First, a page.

One of my favorite times of the year is coming up: Daylight Saving Time. I realize that it makes many folks moan and groan, and that's alright. No one is required to agree with me, but I love it. I love that it means it's time for the lake water to warm, and the sun to rise over the boathouse all goldeny orange, or better yet purple laced silver through the mist. I love that is means brown thrasher serenades in the morning and screech owls in the evening, and all the long slow sunsets that I love. It means Spring is here and Summer is coming; my inner lizard can makes its presence known.
I'm a little excited.
In fact, I must tell you: We've been living on DST for roughly nineteen hours now.
I know, I know. It's crazy. But for the past few years we've played with time and rather than the crash and burn of a harried Sunday morning with not enough sleep, we've eased into longer evenings and earlier mornings and been the better for it.
It can only be Divine intervention that three years in a row have found us with room in our schedules to stretch time this way. But since I am slow it took me until this year to realize that God is showing me that He can make more rest with less time than any time saving miracle modern culture has to offer. This year has launched our family into a whole new level of hectic (or perhaps the same hectic with new clothes), and our Sabbath commitment has faltered and been half-hearted, a disobedience that has been of particular discomfort this past week, but this weekend is the time of my repentance when I begin anew to celebrate not only a Sabbath day but a Sabbath heart.
Because I am slow to learn on many things, God provided us with a wonderful illustration of our need to rest in His time. After school I chased us all outside to lounge in the sun and spring breezes (tomorrow brings more of March's roaring so we're making the most of what we get). Apparently the bumble bees also felt the need to emerge today. We spent the better part of three hours being highly amused by the one who had very boldly staked his territorial claim on our deck. Anxiously he buzzed and hovered, sometimes hovering inches from our face to stare us in the eye as if to say, "It's only because I heard about your reputation with spiders that I am letting you stay here." Approximately every ninety seconds, a bumble bee interloper would fly into the area and our bee would rev up his buzz to infuriated levels to defend what was rightfully his. Time after time he chased, darted, bullied and harassed, occasionally actually coming to mid-air collisions and wrestling matches -we called them bumble rumbles- not only with other bees but butterflies, gnats, the dog, anything he felt large enough and loud enough to handle. He worked so hard all afternoon long. Lindsay and I accidentally learned that if we threw things from our chairs to the yard he would actually chase them, and so for awhile the air was filled with small sticks, crepe myrtle pods and even small bits of pickles as we amused ourselves with what we called Bumble Fetch (later the dog ate the pickle bits...who knew?). So much energy was expended today. Not one time did our bumble stop to rest. Not one time did his angry, anxious, belligerent hum diminish.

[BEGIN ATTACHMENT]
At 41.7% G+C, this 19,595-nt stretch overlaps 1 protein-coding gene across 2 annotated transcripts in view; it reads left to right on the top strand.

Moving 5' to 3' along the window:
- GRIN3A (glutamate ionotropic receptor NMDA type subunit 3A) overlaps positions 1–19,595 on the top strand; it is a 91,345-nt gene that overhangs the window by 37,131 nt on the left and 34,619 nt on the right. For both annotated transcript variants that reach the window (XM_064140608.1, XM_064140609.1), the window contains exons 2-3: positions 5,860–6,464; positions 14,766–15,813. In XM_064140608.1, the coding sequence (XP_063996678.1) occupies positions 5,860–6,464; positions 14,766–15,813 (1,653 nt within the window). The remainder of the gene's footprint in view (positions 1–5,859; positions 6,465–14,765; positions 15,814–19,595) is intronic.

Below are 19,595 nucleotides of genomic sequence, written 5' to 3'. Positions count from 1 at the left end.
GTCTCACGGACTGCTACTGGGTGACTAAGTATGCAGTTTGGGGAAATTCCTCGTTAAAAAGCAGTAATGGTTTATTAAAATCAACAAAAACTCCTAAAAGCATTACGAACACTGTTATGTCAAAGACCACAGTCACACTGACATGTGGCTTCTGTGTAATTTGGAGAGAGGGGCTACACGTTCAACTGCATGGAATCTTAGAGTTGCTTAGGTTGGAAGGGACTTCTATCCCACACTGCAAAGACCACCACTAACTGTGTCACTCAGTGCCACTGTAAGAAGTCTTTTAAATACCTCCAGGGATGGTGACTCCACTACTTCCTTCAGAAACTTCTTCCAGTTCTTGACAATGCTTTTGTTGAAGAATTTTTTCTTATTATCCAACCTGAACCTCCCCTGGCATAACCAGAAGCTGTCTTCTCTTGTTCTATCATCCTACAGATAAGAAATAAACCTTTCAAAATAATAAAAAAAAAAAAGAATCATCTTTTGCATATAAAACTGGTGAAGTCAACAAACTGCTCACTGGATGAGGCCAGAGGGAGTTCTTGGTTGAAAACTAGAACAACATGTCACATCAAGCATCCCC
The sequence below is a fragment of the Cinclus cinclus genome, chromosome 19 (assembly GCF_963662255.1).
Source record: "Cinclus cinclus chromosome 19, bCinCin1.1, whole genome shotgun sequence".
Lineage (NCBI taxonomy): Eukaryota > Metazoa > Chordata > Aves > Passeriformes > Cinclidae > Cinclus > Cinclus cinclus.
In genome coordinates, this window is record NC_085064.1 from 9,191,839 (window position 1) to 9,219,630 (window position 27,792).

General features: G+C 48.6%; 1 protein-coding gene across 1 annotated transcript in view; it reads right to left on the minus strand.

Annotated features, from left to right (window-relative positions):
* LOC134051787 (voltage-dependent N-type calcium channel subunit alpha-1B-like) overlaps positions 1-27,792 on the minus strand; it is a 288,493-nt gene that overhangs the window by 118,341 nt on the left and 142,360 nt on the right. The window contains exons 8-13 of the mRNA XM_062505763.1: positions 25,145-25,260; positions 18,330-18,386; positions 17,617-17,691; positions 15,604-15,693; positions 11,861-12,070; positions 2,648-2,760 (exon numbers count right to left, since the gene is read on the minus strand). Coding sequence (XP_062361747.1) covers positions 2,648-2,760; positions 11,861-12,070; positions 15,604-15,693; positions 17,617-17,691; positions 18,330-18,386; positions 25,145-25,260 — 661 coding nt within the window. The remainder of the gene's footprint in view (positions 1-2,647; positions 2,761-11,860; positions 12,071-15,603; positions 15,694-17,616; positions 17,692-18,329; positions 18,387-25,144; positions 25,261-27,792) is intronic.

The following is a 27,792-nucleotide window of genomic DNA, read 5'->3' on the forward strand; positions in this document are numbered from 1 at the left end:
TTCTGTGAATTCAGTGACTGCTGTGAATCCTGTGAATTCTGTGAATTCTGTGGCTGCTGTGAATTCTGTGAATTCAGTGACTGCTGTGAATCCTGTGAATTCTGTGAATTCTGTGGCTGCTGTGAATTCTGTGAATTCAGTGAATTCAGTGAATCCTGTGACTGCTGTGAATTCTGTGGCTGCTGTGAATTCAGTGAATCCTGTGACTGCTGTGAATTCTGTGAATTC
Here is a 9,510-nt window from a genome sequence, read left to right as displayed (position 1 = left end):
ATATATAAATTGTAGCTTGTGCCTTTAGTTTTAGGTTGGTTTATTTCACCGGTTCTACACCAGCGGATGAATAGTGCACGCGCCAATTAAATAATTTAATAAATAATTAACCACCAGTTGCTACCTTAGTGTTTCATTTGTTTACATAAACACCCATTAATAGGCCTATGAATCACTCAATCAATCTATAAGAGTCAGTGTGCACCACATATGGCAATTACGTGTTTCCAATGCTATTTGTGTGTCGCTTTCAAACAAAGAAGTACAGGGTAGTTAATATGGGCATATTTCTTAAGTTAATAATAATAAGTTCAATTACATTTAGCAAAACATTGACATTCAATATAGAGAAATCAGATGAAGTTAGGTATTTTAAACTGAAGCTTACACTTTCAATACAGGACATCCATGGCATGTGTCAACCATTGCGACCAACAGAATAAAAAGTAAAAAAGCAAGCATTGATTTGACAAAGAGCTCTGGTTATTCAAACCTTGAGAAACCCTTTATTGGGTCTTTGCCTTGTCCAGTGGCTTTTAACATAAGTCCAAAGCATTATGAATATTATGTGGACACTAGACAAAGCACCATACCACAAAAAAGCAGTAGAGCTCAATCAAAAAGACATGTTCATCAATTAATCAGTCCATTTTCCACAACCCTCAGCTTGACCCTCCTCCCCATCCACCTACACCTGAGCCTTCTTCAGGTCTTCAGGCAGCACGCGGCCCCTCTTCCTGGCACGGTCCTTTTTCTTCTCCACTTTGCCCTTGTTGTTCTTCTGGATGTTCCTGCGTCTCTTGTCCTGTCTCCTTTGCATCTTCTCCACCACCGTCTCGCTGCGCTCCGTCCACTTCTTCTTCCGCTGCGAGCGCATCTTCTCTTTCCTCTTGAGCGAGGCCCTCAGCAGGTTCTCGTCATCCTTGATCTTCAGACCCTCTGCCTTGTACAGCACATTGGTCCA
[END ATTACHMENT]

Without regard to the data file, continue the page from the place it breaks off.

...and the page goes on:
Here's the catch. This particular bee will likely be dead by Saturday. All that work. All that effort. For what, really?
I learned a lot today by letting go of should and ought and embracing Be (and bee).
Teach me to number my days, Lord, that I might gain a heart of wisdom, and thank you for the bee lessons and the incredibly gorgeous spring day. Amen.